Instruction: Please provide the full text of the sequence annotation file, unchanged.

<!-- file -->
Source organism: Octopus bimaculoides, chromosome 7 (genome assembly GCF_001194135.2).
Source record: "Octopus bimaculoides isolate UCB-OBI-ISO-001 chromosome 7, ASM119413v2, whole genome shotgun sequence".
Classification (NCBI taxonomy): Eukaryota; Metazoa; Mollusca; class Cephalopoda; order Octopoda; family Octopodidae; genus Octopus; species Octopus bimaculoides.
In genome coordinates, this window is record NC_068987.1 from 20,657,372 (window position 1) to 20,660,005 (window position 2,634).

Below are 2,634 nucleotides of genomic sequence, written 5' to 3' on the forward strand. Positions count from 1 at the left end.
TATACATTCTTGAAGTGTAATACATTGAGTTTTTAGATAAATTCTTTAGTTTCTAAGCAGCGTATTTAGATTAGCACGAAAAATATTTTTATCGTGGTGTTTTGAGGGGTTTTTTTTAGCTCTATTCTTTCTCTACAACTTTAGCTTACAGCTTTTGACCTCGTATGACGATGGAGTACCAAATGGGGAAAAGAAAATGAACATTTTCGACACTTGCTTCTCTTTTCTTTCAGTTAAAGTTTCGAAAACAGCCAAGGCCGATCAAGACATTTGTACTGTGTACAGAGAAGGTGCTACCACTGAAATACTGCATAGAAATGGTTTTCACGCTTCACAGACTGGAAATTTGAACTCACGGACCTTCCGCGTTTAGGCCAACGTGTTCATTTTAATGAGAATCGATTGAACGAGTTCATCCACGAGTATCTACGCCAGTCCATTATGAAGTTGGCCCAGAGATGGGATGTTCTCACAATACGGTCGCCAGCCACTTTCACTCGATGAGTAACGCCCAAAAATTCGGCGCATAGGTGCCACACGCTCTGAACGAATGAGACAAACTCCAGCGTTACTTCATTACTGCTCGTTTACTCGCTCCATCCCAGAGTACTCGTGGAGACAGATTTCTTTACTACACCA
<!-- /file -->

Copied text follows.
Source organism: Octopus bimaculoides, chromosome 7 (genome assembly GCF_001194135.2).
Source record: "Octopus bimaculoides isolate UCB-OBI-ISO-001 chromosome 7, ASM119413v2, whole genome shotgun sequence".
Classification (NCBI taxonomy): Eukaryota; Metazoa; Mollusca; class Cephalopoda; order Octopoda; family Octopodidae; genus Octopus; species Octopus bimaculoides.
In genome coordinates, this window is record NC_068987.1 from 20,657,372 (window position 1) to 20,660,005 (window position 2,634).

Below are 2,634 nucleotides of genomic sequence, written 5' to 3' on the forward strand. Positions count from 1 at the left end.
TATACATTCTTGAAGTGTAATACATTGAGTTTTTAGATAAATTCTTTAGTTTCTAAGCAGCGTATTTAGATTAGCACGAAAAATATTTTTATCGTGGTGTTTTGAGGGGTTTTTTTTAGCTCTATTCTTTCTCTACAACTTTAGCTTACAGCTTTTGACCTCGTATGACGATGGAGTACCAAATGGGGAAAAGAAAATGAACATTTTCGACACTTGCTTCTCTTTTCTTTCAGTTAAAGTTTCGAAAACAGCCAAGGCCGATCAAGACATTTGTACTGTGTACAGAGAAGGTGCTACCACTGAAATACTGCATAGAAATGGTTTTCACGCTTCACAGACTGGAAATTTGAACTCACGGACCTTCCGCGTTTAGGCCAACGTGTTCATTTTAATGAGAATCGATTGAACGAGTTCATCCACGAGTATCTACGCCAGTCCATTATGAAGTTGGCCCAGAGATGGGATGTTCTCACAATACGGTCGCCAGCCACTTTCACTCGATGAGTAACGCCCAAAAATTCGGCGCATAGGTGCCACACGCTCTGAACGAATGAGACAAACTCCAGCGTTACTTCATTACTGCTCGTTTACTCGCTCCATCCCAGAGTACTCGTGGAGACAGATTTCTTTACTACACCA